Controlling ultrashallow junction formation through surface chemistry

Edmund G. Seebauer, Ramakrishnan Vaidyanathan, Kapil Dev, Charlotte T.M. Kwok, Richard D. Braatz

Research output: Contribution to conferencePaperpeer-review


Forming extremely shallow pn junctions with very low electrical resistance is becoming an insurmountable stumbling block to the continued scaling of microelectronic device performance according to Moore's Law. We have developed a technology based on surface chemistry that holds great promise for simultaneously reducing junction depth and increasing activation for dopants implanted into silicon. The approach uses the surface as a large controllable "sink" that removes Si interstitials selectively over dopant interstitials. We have discovered a new way to employ adsorption at the surface for this task: adjusting the intrinsic loss rate of interstitials to the surface. We control the interstitial loss rate to the surface by saturating dangling bonds using adsorbed nitrogen (introduced as ammonia) before implantation or the subsequent annealing step. To demonstrate such effects, we have measured SIMS profiles of isotopically labeled Si (mass 30) implanted into a Si host lattice depleted in this isotope, The annealed profiles with an atomically clean surface change relatively little from the as-implanted profile, while the profiles with adsorbed N change much more. We have quantified the loss rate of interstitials at the surface by measuring the annihilation probability, which varies from about 0.05 on atomically clean Si(100) to about 0.0008 with only 1% of a monolayer of adsorbed N.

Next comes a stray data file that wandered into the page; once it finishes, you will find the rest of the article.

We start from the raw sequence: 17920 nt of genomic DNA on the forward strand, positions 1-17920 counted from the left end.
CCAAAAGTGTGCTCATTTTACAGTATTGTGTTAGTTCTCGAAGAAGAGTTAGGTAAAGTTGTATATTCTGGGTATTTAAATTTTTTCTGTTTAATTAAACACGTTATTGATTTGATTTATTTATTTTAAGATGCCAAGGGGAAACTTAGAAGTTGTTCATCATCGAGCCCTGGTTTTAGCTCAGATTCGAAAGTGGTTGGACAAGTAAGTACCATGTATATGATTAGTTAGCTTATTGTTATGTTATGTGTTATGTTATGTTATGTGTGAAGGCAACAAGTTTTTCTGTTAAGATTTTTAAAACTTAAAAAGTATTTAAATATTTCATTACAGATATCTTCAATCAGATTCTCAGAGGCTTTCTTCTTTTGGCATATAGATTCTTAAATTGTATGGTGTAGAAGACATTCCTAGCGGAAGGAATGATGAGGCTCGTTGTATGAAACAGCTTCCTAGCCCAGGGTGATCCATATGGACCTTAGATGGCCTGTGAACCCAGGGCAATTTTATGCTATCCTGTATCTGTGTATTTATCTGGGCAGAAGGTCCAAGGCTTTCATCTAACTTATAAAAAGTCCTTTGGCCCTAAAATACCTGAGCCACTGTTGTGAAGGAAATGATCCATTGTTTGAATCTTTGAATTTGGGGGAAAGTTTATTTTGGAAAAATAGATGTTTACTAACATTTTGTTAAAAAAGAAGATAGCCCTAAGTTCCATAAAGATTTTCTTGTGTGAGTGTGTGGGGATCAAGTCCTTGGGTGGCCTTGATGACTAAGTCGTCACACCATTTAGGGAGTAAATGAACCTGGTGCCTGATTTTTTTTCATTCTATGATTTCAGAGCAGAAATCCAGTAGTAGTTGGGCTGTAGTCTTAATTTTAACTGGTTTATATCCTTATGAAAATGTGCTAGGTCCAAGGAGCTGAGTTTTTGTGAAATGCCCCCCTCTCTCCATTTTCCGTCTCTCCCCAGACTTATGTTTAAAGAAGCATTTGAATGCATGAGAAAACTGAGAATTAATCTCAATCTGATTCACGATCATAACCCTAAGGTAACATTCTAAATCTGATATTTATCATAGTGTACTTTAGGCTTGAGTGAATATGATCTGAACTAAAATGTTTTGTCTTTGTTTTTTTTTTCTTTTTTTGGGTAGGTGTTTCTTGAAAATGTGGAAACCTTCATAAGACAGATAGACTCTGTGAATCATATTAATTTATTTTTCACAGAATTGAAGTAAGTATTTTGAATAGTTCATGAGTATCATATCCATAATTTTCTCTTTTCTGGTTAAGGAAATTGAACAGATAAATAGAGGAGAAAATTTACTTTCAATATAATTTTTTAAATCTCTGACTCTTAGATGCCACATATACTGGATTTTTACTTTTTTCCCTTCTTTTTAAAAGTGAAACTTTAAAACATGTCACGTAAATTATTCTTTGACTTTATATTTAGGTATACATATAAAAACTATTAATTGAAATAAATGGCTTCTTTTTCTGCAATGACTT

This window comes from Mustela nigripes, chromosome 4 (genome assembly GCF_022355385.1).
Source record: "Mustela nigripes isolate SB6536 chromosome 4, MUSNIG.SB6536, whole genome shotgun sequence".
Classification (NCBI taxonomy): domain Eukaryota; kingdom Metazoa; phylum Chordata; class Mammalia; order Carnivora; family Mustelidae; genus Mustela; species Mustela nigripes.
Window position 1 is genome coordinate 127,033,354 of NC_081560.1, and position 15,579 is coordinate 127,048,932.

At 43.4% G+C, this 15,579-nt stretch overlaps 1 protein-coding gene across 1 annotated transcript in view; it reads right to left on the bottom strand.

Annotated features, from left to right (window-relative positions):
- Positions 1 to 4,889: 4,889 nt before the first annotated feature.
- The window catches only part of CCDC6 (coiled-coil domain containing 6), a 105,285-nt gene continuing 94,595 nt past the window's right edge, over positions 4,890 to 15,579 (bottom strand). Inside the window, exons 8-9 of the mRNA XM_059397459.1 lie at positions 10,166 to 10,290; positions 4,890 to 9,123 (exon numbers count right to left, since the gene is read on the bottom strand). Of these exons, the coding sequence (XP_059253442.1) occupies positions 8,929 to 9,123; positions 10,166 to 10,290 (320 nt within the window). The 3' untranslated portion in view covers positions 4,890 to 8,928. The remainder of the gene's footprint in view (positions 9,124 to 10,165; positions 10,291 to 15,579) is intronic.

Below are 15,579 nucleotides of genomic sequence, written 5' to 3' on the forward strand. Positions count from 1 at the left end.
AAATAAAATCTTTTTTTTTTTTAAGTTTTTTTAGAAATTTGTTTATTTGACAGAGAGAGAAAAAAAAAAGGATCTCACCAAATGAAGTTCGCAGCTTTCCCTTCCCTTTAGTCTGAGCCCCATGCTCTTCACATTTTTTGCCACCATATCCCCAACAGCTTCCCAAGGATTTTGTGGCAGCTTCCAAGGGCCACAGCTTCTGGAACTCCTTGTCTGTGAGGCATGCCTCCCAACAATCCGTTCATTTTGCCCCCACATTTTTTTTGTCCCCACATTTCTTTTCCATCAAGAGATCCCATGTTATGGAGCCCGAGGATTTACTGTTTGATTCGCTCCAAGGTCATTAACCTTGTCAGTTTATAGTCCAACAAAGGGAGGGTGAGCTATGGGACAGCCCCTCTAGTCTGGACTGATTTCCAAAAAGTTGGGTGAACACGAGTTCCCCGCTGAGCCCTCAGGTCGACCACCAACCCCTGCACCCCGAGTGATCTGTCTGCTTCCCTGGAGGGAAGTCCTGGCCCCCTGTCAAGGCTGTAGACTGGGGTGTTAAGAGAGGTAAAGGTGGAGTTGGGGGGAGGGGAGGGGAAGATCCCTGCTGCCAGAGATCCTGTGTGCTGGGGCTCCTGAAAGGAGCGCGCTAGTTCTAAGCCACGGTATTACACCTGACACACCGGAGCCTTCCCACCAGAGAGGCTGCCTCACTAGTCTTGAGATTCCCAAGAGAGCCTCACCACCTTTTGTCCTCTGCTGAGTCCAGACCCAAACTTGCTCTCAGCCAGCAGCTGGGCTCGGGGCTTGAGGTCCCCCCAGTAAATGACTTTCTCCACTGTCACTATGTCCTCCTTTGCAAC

Original languageEnglish (US)
Number of pages1
StatePublished - 2005
Event05AIChE: 2005 AIChE Annual Meeting and Fall Showcase - Cincinnati, OH, United States
Duration: Oct 30 2005Nov 4 2005


Other05AIChE: 2005 AIChE Annual Meeting and Fall Showcase
Country/TerritoryUnited States
CityCincinnati, OH

ASJC Scopus subject areas

  • General Engineering


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